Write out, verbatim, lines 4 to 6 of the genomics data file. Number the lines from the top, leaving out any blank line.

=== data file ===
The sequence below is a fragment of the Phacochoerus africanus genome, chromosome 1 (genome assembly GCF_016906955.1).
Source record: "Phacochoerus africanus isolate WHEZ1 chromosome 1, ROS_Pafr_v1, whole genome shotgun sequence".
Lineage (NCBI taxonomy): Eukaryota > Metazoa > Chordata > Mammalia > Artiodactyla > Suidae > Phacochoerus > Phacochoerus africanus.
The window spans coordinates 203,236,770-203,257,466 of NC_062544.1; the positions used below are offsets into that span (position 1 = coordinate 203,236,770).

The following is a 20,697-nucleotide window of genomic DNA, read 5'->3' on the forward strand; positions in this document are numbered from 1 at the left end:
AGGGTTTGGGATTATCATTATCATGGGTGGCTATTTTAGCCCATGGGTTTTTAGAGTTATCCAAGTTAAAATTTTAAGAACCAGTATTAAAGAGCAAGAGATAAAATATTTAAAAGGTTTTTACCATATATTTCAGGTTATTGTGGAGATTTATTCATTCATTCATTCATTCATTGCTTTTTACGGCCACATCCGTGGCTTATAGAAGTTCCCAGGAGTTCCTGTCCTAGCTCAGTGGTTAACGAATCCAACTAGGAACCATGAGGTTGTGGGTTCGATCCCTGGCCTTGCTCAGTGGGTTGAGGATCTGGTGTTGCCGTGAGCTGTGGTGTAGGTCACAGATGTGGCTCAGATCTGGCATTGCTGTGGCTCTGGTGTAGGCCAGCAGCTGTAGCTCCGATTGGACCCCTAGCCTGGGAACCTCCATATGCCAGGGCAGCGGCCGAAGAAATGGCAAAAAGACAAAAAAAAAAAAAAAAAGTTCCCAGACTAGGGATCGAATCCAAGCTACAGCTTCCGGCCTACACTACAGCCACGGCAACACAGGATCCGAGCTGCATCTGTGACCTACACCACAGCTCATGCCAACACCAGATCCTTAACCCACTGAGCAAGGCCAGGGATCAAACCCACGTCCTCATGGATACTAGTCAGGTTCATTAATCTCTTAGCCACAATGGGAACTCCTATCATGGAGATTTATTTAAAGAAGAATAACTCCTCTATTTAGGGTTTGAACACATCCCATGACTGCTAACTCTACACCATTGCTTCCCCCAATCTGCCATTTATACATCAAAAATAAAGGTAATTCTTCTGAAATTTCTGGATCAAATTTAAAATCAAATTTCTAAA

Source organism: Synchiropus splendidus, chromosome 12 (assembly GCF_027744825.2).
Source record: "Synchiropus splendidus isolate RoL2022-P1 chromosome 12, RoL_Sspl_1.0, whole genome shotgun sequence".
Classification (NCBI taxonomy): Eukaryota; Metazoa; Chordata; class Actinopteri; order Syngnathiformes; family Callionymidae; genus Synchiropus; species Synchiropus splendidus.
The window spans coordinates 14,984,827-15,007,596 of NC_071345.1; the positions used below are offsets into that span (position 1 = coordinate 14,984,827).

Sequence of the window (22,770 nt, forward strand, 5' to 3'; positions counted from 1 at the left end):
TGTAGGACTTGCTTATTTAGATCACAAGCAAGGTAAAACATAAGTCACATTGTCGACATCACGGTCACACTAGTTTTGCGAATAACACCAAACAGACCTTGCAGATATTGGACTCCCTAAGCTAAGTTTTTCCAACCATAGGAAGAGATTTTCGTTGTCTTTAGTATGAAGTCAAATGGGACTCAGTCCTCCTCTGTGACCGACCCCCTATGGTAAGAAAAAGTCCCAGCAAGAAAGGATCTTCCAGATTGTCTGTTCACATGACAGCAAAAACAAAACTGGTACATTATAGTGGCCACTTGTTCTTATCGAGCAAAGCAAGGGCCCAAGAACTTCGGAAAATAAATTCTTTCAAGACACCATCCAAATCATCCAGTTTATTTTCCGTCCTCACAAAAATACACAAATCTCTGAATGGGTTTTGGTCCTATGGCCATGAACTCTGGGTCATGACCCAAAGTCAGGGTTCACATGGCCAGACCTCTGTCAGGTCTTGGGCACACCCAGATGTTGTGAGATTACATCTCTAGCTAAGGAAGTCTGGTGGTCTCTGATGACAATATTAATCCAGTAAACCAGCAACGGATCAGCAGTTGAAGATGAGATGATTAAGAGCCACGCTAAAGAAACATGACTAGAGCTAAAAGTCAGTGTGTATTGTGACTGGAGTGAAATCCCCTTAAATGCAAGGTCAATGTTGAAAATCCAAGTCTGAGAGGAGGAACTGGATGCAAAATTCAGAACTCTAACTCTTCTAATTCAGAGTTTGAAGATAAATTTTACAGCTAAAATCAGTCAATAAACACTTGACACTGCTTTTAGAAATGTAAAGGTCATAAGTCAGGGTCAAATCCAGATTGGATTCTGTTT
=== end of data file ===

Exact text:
The window spans coordinates 203,236,770-203,257,466 of NC_062544.1; the positions used below are offsets into that span (position 1 = coordinate 203,236,770).

The following is a 20,697-nucleotide window of genomic DNA, read 5'->3' on the forward strand; positions in this document are numbered from 1 at the left end:
AGGGTTTGGGATTATCATTATCATGGGTGGCTATTTTAGCCCATGGGTTTTTAGAGTTATCCAAGTTAAAATTTTAAGAACCAGTATTAAAGAGCAAGAGATAAAATATTTAAAAGGTTTTTACCATATATTTCAGGTTATTGTGGAGATTTATTCATTCATTCATTCATTCATTGCTTTTTACGGCCACATCCGTGGCTTATAGAAGTTCCCAGGAGTTCCTGTCCTAGCTCAGTGGTTAACGAATCCAACTAGGAACCATGAGGTTGTGGGTTCGATCCCTGGCCTTGCTCAGTGGGTTGAGGATCTGGTGTTGCCGTGAGCTGTGGTGTAGGTCACAGATGTGGCTCAGATCTGGCATTGCTGTGGCTCTGGTGTAGGCCAGCAGCTGTAGCTCCGATTGGACCCCTAGCCTGGGAACCTCCATATGCCAGGGCAGCGGCCGAAGAAATGGCAAAAAGACAAAAAAAAAAAAAAAAAGTTCCCAGACTAGGGATCGAATCCAAGCTACAGCTTCCGGCCTACACTACAGCCACGGCAACACAGGATCCGAGCTGCATCTGTGACCTACACCACAGCTCATGCCAACACCAGATCCTTAACCCACTGAGCAAGGCCAGGGATCAAACCCACGTCCTCATGGATACTAGTCAGGTTCATTAATCTCTTAGCCACAATGGGAACTCCTATCATGGAGATTTATTTAAAGAAGAATAACTCCTCTATTTAGGGTTTGAACACATCCCATGACTGCTAACTCTACACCATTGCTTCCCCCAATCTGCCATTTATACATCAAAAATAAAGGTAATTCTTCTGAAATTTCTGGATCAAATTTAAAATCAAATTTCTAAA